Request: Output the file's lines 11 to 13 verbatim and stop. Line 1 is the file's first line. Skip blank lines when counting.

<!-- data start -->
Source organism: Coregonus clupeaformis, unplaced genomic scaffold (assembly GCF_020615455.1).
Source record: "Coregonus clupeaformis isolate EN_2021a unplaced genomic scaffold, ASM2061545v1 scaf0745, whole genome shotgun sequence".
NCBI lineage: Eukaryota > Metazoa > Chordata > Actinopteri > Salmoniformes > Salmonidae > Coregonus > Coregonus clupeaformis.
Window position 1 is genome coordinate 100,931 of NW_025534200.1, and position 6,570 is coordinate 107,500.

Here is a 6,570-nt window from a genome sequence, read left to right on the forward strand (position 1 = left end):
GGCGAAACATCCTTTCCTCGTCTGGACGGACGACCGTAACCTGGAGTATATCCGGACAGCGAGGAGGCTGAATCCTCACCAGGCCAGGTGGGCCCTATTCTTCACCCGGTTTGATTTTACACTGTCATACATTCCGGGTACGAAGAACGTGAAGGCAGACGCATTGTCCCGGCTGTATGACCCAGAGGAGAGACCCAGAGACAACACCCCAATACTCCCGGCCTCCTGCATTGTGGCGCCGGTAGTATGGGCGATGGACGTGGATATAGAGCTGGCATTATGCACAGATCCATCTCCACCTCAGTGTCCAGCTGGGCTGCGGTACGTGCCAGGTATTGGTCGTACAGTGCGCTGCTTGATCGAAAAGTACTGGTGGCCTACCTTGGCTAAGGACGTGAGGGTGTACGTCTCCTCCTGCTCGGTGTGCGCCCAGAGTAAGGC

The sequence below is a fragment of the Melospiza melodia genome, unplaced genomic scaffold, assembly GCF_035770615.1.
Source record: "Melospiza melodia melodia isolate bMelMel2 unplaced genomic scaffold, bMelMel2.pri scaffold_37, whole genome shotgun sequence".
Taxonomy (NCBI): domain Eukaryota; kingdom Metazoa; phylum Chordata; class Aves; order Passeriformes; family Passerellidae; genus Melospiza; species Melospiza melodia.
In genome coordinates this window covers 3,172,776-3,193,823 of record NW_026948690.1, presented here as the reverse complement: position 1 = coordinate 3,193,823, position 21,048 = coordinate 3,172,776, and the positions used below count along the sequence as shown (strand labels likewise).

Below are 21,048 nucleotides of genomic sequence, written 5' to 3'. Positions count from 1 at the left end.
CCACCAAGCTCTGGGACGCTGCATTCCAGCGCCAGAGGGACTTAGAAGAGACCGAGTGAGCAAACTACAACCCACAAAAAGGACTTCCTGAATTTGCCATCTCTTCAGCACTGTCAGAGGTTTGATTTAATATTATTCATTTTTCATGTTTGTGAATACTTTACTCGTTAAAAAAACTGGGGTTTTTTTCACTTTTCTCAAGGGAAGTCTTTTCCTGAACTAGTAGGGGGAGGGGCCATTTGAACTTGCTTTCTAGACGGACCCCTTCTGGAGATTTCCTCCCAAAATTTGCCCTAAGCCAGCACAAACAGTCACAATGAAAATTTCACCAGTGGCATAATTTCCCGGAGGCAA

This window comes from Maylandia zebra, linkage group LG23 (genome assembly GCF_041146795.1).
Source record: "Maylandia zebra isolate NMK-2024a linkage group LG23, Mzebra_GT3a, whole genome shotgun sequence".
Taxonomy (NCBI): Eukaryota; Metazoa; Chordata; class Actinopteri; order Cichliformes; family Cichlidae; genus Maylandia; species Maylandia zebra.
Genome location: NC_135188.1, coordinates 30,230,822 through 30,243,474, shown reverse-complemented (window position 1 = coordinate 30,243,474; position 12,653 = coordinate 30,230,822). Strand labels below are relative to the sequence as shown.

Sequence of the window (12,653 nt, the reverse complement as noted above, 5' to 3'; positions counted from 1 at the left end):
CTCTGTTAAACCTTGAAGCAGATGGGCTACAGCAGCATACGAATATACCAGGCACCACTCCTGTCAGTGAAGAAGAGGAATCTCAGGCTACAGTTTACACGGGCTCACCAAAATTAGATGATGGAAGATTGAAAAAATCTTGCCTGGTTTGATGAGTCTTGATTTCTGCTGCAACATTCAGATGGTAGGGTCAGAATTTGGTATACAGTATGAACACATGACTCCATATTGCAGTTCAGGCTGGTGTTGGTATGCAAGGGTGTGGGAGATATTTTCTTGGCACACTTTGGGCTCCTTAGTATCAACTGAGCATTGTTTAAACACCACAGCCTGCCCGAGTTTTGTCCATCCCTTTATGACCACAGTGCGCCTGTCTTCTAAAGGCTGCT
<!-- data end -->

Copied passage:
Below are 21,048 nucleotides of genomic sequence, written 5' to 3'. Positions count from 1 at the left end.
CCACCAAGCTCTGGGACGCTGCATTCCAGCGCCAGAGGGACTTAGAAGAGACCGAGTGAGCAAACTACAACCCACAAAAAGGACTTCCTGAATTTGCCATCTCTTCAGCACTGTCAGAGGTTTGATTTAATATTATTCATTTTTCATGTTTGTGAATACTTTACTCGTTAAAAAAACTGGGGTTTTTTTCACTTTTCTCAAGGGAAGTCTTTTCCTGAACTAGTAGGGGGAGGGGCCATTTGAACTTGCTTTCTAGACGGACCCCTTCTGGAGATTTCCTCCCAAAATTTGCCCTAAGCCAGCACAAACAGTCACAATGAAAATTTCACCAGTGGCATAATTTCCCGGAGGCAA

This window comes from Maylandia zebra, linkage group LG23 (genome assembly GCF_041146795.1).